“Grant…” Elsie still not sure what to make of her curbside philosopher. “I will forgive your past actions…it will take time to process the emotions attached to that forgiveness. I wish I had the grace to just blot it out of memory. Forgiveness will be a process, it will be a hard process, because it means sifting through buried emotions and conflict, if I don’t face that in the spirit of forgiveness, then it remains buried, and continues to fester in hate. I love you Grant, I always will. We need to take this one step at a time. I can forgive you that is the cornerstone. To rebuild our relationship, I need to trust you again. That is the hardest task of all.”
“Thank you for even opening the door to reconciliation.” Grant wept. “I will do whatever I can to earn your trust again. Just say the word and I’ll do it.”
“Time is what we need, time to get to know one another again. I expect you to apologize directly to mom and dad, they miss you and despite everything your return will be met like the feast of The Prodigal Son, a celebration that you were lost and now are found, desperation turned to hope…”
“I want to see them more than anything. I scoured the internet for details about their address or phone number and came up short.”
“They moved to Walla Walla, living in a basement apartment. It isn’t much, still they can afford the rent and have enough for food. George got a job as a farm foreman at a vineyard in the vicinity. His wife Tara works as a pastry chef for an artisan grocer, while the kids are nearly grown. George Jr. is headed off to WSU next year.”
“I don’t expect George to ever forgive me.”
“Forgiveness…it is twofold, grace in forgiving, God’s grace, I think as human’s that is the initial step of absolving someone who has wronged us, yet even in grace there is action. You must earn forgiveness with a sincere and penitent, humble heart, and soul. Yes, you may falter, it is the intent of your goal. George paid the hardest for your former sins,. He thinks you contacted me just to get an infusion of cash, probably for heroin or gambling.” Elsie paused to read her brother’s reaction.
“I don’t want your money,” Grant adamant. “If anything, I owe you countless debts that I promise I will work to pay back. Mom and dad losing the farm…George…what are you doing in Seattle?”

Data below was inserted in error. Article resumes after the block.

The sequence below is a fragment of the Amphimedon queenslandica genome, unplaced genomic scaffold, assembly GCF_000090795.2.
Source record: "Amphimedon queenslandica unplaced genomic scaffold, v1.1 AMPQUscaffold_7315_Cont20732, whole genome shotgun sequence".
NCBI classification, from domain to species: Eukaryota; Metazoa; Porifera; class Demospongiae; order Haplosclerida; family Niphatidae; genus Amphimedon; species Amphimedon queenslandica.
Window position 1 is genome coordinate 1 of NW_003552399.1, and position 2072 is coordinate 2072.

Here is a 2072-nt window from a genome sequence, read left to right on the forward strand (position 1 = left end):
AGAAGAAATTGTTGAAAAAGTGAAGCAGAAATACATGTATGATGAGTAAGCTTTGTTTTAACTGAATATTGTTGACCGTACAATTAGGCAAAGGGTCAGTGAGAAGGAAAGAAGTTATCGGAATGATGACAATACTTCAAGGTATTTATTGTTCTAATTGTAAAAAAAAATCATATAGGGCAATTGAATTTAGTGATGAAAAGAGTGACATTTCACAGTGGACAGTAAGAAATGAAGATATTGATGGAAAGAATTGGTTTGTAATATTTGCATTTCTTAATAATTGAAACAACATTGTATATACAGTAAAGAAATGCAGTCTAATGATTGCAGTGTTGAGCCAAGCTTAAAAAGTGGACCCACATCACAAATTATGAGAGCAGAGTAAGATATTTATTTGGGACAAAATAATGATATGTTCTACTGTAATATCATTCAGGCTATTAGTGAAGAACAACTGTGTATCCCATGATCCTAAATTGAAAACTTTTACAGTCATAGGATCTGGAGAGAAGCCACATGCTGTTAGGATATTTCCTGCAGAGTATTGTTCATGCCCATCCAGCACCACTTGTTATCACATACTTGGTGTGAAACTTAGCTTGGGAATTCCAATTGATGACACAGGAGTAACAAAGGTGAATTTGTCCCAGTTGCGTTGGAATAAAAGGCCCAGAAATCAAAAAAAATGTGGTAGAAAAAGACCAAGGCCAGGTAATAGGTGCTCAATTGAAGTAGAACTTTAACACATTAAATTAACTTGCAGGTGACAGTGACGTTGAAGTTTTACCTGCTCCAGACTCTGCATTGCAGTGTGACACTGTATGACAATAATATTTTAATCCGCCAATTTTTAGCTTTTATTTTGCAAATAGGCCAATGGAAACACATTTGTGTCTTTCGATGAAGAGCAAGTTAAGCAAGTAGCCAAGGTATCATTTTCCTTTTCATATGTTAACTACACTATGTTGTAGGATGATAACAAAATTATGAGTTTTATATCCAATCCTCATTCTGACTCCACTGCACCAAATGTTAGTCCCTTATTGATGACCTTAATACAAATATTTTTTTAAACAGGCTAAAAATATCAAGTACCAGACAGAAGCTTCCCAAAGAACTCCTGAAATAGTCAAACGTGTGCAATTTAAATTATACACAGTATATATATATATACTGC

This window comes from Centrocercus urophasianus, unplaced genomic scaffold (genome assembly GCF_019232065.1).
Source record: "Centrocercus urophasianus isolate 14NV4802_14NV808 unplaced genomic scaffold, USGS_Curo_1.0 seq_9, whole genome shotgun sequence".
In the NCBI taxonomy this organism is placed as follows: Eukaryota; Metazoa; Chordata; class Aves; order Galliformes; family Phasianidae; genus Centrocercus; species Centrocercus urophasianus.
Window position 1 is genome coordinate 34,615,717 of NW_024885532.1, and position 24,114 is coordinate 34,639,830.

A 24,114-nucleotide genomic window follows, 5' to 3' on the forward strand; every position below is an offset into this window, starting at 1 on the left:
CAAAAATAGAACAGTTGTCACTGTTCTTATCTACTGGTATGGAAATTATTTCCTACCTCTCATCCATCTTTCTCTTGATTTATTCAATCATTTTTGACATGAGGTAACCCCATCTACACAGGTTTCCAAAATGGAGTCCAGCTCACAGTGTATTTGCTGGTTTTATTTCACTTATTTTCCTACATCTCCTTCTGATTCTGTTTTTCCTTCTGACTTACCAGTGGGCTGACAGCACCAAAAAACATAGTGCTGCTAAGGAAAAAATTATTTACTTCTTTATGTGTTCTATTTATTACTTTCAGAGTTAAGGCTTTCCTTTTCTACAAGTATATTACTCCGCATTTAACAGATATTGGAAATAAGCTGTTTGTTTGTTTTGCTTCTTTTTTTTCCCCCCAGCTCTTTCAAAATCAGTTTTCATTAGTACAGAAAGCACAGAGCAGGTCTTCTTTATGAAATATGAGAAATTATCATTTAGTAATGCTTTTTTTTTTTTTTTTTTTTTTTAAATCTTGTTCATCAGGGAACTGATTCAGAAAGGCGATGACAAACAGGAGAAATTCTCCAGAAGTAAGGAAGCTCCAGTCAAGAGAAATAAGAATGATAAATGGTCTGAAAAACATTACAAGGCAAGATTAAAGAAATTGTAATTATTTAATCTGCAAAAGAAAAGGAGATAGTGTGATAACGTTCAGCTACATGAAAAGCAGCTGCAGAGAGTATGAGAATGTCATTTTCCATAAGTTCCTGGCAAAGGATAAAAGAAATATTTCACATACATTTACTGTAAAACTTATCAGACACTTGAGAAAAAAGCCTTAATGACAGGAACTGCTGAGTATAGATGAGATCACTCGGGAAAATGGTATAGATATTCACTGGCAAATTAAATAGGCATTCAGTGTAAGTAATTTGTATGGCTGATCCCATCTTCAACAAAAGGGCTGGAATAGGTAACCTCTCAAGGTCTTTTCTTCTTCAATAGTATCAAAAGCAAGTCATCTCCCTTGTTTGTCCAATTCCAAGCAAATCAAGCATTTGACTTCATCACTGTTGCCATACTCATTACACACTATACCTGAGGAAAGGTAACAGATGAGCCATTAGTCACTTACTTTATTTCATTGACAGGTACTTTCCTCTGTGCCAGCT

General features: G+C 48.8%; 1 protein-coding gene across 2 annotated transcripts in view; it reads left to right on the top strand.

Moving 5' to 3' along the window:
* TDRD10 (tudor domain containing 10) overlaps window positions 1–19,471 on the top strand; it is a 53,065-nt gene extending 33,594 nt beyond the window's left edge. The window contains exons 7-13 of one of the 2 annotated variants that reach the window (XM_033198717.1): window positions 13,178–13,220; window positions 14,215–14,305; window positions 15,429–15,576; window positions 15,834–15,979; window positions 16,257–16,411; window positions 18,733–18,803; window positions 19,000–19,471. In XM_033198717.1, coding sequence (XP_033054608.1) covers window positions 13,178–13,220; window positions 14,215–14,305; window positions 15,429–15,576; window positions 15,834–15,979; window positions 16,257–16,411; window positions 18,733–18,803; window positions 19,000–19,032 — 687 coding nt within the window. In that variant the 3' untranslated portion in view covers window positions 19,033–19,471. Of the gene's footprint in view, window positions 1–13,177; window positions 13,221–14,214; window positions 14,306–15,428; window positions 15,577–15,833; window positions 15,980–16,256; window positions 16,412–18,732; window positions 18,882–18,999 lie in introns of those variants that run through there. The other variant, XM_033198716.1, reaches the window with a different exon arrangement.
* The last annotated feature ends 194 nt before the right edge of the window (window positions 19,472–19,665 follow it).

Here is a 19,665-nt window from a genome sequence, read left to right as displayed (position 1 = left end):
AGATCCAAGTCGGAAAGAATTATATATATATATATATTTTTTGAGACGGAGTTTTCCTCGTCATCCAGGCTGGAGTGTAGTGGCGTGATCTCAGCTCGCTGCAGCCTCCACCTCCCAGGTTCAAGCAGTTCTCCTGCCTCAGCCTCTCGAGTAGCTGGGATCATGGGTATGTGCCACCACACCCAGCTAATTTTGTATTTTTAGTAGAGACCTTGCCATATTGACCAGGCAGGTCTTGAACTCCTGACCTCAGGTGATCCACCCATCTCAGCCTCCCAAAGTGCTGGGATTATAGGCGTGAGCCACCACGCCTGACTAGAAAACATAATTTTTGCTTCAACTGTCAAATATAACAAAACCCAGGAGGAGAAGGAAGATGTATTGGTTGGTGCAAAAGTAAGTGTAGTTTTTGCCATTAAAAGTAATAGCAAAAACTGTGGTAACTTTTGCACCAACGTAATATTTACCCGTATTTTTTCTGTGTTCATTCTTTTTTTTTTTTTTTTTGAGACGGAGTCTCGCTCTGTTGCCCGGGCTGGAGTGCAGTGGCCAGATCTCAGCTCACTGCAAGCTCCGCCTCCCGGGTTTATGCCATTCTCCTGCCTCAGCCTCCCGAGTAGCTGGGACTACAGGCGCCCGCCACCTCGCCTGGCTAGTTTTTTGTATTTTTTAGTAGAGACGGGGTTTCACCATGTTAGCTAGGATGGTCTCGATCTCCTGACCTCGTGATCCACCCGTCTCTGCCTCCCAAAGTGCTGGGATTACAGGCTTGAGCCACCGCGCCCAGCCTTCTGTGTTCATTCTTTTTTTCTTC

“I manage a locally owned boutique bed and breakfast in town. My goal is to save up and open my own inn in Shuskan. It is a pipe dream now; I keep banging away at it.” Elsie’s eyes lit up as she talked about her goals.
“You deserve every happiness, Elsie.” Grant recalled Elsie requesting a loan a few months back about buying a historic house in Shuskan and fixing it up for an inn. He dismissed her goals as fickle and poor business sense. Bed and breakfasts are not known for high income potential, still is $15,000 out of his millions so much to ask? After all, Elsie has an M.B.A from the University of Washington. Grant’s decision not to help his sister had been based more on control and the desire to hurt his family rather than protecting her financial interests. “Have you looked into small business loans?”
“I’m working on it. My credit suffered when we were pulling all the stops to save the farm.” Elsie looked to the floor. “In our old farmhouse, above the ironing board in the laundry room was a needlepoint with a Bible verse, Philippians 3:13. It is mom’s favorite verse, it reminds her that you learn from the past, while moving forward towards a brighter future. It is a call to rely on God’s grace and mercy, and a reminder of the difficulty we will face as we move out of crisis…’I do not consider that I have made it my own. But one thing I do: forgetting what lies behind and straining forward to what lies ahead.’”
“I forgive you, out of love and because I see the sincerity in your eyes and the will to move forward in a selfless, positive direction. I pray God grants you strength to endure the tests and trials. It is blinding to return to the light after wandering so long in the darkness. Old habits die hard, let them die. We can both resolve to let go of what lies behind and strain forward, inch by inch to what lies ahead, a cornerstone of grace and hope of building a bridge of love. It will not be easy. It will be worth the sacrifice.”
“I desire nothing more than pure reconciliation with my family, more importantly I hope that you can accept my apology.” Grant humbled by Elsie’s goodness and kindness.
“No time like the present to get started.”
For the next three hours, the siblings caught up on life, from Grant’s involvement with Saint Jude’s Desperate Hope fundraiser, and his new job, to the family’s Christmas in Walla Walla. They broached the murky waters of past wrongs, working to dissolve the hurt with love’s forgiveness.
Elsie arranged for Grant to phone his parents. Despite all the wrongs he has committed against them, years of injury and betrayal, they welcomed his voice with joy and gratitude.
“Our son has returned to us, praise God.” Marie shouted. She knew the reunion would be met with difficulty as the pain of the past resurfaced, still she strained towards a future hope. “What was lost, is now found.”